The air in Delhi is "foul" and unfit to breath even in the morning when walkers stroll out to seek fresh air, environment experts said Thursday demanding an immediate pollution control action.
Researchers at Centre for Science and Environment (CSE) monitored people's level of exposure to pollution in the city and found the results to be posing a "serious risk to public health".
Delhiites are "not safe" from polluted air even at home and workplaces, they said.
A 24-hour real time monitoring for a select group of people and patients suffering from asthma was carried out using a portable air quality monitoring equipment on assigned days during Nov 5, 2014 to Dec 9, 2014.
Their average exposure was found three times higher in certain cases when compared with ambient exposure levels measured by the Delhi Pollution Control Committee.
CSE director general Sunita Narain said: "This is a unique initiative to assess how much pollution people breathe on a daily basis in Delhi when the overall winter pollution levels are already high."
The level of exposure recorded in the case of lawyer Harish Salve confirmed that individuals are exposed to highest pollution levels during night and early morning, said a CSE statement.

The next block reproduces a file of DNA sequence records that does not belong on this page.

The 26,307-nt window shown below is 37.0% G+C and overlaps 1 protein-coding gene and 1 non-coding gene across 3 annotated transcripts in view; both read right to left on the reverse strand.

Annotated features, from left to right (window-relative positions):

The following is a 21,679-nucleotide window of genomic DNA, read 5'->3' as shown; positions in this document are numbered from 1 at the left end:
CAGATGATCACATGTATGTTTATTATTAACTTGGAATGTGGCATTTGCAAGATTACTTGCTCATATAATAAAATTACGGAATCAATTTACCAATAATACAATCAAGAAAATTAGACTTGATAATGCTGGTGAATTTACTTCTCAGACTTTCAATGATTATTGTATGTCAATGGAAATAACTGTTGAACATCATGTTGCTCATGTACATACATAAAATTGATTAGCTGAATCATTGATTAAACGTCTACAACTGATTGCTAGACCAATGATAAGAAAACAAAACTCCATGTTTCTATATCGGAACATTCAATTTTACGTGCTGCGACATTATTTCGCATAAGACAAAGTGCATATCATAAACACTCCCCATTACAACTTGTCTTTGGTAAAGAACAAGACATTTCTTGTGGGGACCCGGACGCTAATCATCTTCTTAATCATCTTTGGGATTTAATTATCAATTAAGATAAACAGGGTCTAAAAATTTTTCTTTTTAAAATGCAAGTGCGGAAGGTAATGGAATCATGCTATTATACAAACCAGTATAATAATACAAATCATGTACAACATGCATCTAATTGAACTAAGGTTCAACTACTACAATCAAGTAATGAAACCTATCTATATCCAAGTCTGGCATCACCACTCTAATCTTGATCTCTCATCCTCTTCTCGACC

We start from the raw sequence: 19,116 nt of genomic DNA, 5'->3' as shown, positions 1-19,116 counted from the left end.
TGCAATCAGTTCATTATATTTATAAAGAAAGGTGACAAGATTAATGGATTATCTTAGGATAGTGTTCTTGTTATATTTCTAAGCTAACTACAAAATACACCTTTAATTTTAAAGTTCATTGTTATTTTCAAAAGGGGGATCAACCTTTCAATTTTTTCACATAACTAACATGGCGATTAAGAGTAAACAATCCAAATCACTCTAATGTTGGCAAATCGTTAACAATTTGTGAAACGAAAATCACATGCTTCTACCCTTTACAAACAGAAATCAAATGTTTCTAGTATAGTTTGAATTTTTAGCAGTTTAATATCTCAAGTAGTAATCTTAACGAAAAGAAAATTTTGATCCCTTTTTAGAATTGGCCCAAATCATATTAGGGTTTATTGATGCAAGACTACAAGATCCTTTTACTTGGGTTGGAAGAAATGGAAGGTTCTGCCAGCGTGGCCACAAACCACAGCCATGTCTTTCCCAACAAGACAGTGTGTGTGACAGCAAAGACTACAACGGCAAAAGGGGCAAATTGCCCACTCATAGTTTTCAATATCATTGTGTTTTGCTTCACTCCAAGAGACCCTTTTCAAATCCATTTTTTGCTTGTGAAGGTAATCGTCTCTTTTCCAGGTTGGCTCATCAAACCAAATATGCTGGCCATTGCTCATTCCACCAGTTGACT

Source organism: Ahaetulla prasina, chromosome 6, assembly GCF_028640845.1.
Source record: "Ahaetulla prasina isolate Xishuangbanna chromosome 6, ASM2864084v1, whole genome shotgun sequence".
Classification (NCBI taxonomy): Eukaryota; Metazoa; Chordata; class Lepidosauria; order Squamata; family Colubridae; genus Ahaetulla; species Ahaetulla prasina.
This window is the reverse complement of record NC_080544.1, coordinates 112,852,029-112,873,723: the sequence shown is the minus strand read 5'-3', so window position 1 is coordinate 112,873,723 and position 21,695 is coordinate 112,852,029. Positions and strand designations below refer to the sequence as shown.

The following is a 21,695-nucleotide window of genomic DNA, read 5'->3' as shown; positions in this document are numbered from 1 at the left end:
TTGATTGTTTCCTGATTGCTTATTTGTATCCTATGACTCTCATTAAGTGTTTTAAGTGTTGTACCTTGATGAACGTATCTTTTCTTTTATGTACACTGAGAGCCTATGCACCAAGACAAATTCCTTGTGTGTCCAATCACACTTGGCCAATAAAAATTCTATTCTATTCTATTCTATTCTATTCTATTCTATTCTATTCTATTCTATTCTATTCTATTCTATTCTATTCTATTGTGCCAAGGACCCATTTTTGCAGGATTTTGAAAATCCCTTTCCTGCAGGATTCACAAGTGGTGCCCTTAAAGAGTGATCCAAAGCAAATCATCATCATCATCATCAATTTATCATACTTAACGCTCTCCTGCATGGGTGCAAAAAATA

Those suffering from respiratory problems and asthma were found to be particularly vulnerable, so were the walkers and cyclists who were also highly exposed to air pollution in the capital.
Anumita Roychowdhury, who heads the CSE air pollution control team, said: "The key lesson from this exercise is that exposure monitoring has to complement ambient monitoring to refine pollution control measures and reduce health risk."
As air pollution has been consistently rising over the years, a stringent road map suggested by the CSE called for implementation of the Air Quality Index and a nation-wide adherence to Euro IV emissions standards by 2015.
Controlled dieselisation with tax measures, marking Pollution Under Control certificate a prerequisite for annual vehicular insurance, testing private vehicles for their road worthiness, and diverting non-destined trucks away from the city were a few other measures offered by the CSE to control air pollution.